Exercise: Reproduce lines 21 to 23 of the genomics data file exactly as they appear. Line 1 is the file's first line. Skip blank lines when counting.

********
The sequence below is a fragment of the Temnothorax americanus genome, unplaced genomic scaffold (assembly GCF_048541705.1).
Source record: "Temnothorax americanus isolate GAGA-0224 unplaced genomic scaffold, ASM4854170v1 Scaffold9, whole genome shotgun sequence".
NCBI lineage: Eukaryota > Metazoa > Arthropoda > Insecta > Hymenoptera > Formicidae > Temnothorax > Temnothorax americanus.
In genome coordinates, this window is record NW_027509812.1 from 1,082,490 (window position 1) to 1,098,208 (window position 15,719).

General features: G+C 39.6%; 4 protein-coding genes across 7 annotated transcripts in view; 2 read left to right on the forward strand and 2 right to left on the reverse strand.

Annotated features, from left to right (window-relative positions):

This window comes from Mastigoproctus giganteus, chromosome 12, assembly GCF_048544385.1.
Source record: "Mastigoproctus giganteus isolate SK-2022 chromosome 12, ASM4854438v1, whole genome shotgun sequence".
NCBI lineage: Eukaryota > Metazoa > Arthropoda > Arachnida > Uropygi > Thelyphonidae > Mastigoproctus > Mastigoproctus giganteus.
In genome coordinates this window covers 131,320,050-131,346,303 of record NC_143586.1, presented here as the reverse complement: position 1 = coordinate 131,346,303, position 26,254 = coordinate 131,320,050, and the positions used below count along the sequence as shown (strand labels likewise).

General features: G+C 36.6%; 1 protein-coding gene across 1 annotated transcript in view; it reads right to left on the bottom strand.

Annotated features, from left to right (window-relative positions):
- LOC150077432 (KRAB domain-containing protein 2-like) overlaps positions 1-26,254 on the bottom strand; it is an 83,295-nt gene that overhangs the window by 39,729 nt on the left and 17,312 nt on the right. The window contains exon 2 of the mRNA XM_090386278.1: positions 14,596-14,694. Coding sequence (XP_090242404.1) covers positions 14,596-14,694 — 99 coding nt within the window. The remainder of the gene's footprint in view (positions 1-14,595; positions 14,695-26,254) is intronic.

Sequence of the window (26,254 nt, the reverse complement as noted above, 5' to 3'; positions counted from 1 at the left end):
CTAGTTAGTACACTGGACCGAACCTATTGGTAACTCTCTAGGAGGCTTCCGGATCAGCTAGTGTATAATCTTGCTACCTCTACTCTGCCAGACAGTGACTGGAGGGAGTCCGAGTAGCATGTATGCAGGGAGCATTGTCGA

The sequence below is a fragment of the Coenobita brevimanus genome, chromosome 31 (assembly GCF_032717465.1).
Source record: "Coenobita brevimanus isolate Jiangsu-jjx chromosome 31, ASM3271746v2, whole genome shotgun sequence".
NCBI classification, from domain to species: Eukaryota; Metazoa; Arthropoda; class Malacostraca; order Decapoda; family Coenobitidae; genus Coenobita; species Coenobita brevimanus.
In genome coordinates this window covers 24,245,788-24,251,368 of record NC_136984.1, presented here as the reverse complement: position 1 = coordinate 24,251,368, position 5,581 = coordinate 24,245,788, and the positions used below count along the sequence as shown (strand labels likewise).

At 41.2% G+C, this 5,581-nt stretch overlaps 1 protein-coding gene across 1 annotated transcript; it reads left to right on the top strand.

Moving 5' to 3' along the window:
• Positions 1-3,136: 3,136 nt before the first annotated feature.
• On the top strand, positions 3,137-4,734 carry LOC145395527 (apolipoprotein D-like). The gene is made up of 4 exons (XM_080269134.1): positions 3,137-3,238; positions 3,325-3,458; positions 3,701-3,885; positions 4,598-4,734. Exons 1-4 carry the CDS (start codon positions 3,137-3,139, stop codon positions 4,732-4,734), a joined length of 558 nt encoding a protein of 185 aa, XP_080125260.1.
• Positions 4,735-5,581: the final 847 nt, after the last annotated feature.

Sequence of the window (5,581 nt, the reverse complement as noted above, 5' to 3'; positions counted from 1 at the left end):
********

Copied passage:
Moving 5' to 3' along the window:
• Positions 1-3,136: 3,136 nt before the first annotated feature.
• On the top strand, positions 3,137-4,734 carry LOC145395527 (apolipoprotein D-like). The gene is made up of 4 exons (XM_080269134.1): positions 3,137-3,238; positions 3,325-3,458; positions 3,701-3,885; positions 4,598-4,734. Exons 1-4 carry the CDS (start codon positions 3,137-3,139, stop codon positions 4,732-4,734), a joined length of 558 nt encoding a protein of 185 aa, XP_080125260.1.